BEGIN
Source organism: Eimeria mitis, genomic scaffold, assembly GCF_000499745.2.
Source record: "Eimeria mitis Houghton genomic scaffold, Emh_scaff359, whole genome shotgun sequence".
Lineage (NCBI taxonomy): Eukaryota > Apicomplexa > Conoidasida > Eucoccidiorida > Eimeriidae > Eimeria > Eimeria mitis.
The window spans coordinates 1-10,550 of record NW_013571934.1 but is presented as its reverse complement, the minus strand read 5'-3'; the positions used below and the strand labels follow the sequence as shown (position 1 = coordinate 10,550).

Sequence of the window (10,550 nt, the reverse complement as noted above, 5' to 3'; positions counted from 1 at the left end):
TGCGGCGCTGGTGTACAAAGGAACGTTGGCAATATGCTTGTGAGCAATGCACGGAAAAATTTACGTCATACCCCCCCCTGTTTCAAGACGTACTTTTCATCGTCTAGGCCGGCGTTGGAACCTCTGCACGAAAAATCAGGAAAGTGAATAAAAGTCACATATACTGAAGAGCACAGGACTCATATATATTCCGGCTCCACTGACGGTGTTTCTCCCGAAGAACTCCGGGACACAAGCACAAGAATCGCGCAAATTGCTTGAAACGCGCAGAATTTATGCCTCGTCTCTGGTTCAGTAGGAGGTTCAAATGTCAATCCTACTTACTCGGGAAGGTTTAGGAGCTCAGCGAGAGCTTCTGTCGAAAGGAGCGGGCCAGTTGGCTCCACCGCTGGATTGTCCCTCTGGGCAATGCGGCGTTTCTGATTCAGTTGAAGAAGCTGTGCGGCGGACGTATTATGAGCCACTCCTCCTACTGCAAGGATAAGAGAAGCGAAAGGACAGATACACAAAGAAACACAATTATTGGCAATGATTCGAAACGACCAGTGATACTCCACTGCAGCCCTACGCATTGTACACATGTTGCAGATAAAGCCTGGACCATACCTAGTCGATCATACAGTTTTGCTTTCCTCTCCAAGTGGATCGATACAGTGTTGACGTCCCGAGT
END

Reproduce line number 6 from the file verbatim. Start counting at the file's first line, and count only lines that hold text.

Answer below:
TGCGGCGCTGGTGTACAAAGGAACGTTGGCAATATGCTTGTGAGCAATGCACGGAAAAATTTACGTCATACCCCCCCCTGTTTCAAGACGTACTTTTCATCGTCTAGGCCGGCGTTGGAACCTCTGCACGAAAAATCAGGAAAGTGAATAAAAGTCACATATACTGAAGAGCACAGGACTCATATATATTCCGGCTCCACTGACGGTGTTTCTCCCGAAGAACTCCGGGACACAAGCACAAGAATCGCGCAAATTGCTTGAAACGCGCAGAATTTATGCCTCGTCTCTGGTTCAGTAGGAGGTTCAAATGTCAATCCTACTTACTCGGGAAGGTTTAGGAGCTCAGCGAGAGCTTCTGTCGAAAGGAGCGGGCCAGTTGGCTCCACCGCTGGATTGTCCCTCTGGGCAATGCGGCGTTTCTGATTCAGTTGAAGAAGCTGTGCGGCGGACGTATTATGAGCCACTCCTCCTACTGCAAGGATAAGAGAAGCGAAAGGACAGATACACAAAGAAACACAATTATTGGCAATGATTCGAAACGACCAGTGATACTCCACTGCAGCCCTACGCATTGTACACATGTTGCAGATAAAGCCTGGACCATACCTAGTCGATCATACAGTTTTGCTTTCCTCTCCAAGTGGATCGATACAGTGTTGACGTCCCGAGT